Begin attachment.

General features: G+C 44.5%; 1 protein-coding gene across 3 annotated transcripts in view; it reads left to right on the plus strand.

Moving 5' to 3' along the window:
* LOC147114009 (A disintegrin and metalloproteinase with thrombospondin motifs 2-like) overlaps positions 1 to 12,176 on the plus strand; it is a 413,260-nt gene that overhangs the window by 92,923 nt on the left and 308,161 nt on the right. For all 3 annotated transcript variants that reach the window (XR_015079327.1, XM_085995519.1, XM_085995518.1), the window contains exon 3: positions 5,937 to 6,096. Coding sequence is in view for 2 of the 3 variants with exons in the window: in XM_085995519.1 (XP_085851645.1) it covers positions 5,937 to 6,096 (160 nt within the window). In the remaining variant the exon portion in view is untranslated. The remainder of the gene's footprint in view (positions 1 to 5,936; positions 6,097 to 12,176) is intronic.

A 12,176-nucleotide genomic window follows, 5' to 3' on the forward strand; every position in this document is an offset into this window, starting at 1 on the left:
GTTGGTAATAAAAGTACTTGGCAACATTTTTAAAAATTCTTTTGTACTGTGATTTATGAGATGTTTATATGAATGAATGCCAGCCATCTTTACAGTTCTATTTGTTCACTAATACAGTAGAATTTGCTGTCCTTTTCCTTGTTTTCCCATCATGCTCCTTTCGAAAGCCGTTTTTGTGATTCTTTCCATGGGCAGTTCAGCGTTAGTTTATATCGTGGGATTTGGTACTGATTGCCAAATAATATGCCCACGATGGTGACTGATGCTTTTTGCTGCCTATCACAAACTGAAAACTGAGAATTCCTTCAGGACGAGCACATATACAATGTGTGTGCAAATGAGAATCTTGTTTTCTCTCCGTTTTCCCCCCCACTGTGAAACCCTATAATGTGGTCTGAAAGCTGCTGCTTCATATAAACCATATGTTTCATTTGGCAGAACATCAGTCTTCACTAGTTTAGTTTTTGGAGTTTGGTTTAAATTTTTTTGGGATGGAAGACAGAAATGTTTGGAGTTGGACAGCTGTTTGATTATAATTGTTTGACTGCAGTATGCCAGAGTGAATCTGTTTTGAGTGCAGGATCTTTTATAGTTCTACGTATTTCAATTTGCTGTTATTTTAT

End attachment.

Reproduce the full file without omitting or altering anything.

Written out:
General features: G+C 44.5%; 1 protein-coding gene across 3 annotated transcripts in view; it reads left to right on the plus strand.

Moving 5' to 3' along the window:
* LOC147114009 (A disintegrin and metalloproteinase with thrombospondin motifs 2-like) overlaps positions 1 to 12,176 on the plus strand; it is a 413,260-nt gene that overhangs the window by 92,923 nt on the left and 308,161 nt on the right. For all 3 annotated transcript variants that reach the window (XR_015079327.1, XM_085995519.1, XM_085995518.1), the window contains exon 3: positions 5,937 to 6,096. Coding sequence is in view for 2 of the 3 variants with exons in the window: in XM_085995519.1 (XP_085851645.1) it covers positions 5,937 to 6,096 (160 nt within the window). In the remaining variant the exon portion in view is untranslated. The remainder of the gene's footprint in view (positions 1 to 5,936; positions 6,097 to 12,176) is intronic.

A 12,176-nucleotide genomic window follows, 5' to 3' on the forward strand; every position in this document is an offset into this window, starting at 1 on the left:
GTTGGTAATAAAAGTACTTGGCAACATTTTTAAAAATTCTTTTGTACTGTGATTTATGAGATGTTTATATGAATGAATGCCAGCCATCTTTACAGTTCTATTTGTTCACTAATACAGTAGAATTTGCTGTCCTTTTCCTTGTTTTCCCATCATGCTCCTTTCGAAAGCCGTTTTTGTGATTCTTTCCATGGGCAGTTCAGCGTTAGTTTATATCGTGGGATTTGGTACTGATTGCCAAATAATATGCCCACGATGGTGACTGATGCTTTTTGCTGCCTATCACAAACTGAAAACTGAGAATTCCTTCAGGACGAGCACATATACAATGTGTGTGCAAATGAGAATCTTGTTTTCTCTCCGTTTTCCCCCCCACTGTGAAACCCTATAATGTGGTCTGAAAGCTGCTGCTTCATATAAACCATATGTTTCATTTGGCAGAACATCAGTCTTCACTAGTTTAGTTTTTGGAGTTTGGTTTAAATTTTTTTGGGATGGAAGACAGAAATGTTTGGAGTTGGACAGCTGTTTGATTATAATTGTTTGACTGCAGTATGCCAGAGTGAATCTGTTTTGAGTGCAGGATCTTTTATAGTTCTACGTATTTCAATTTGCTGTTATTTTAT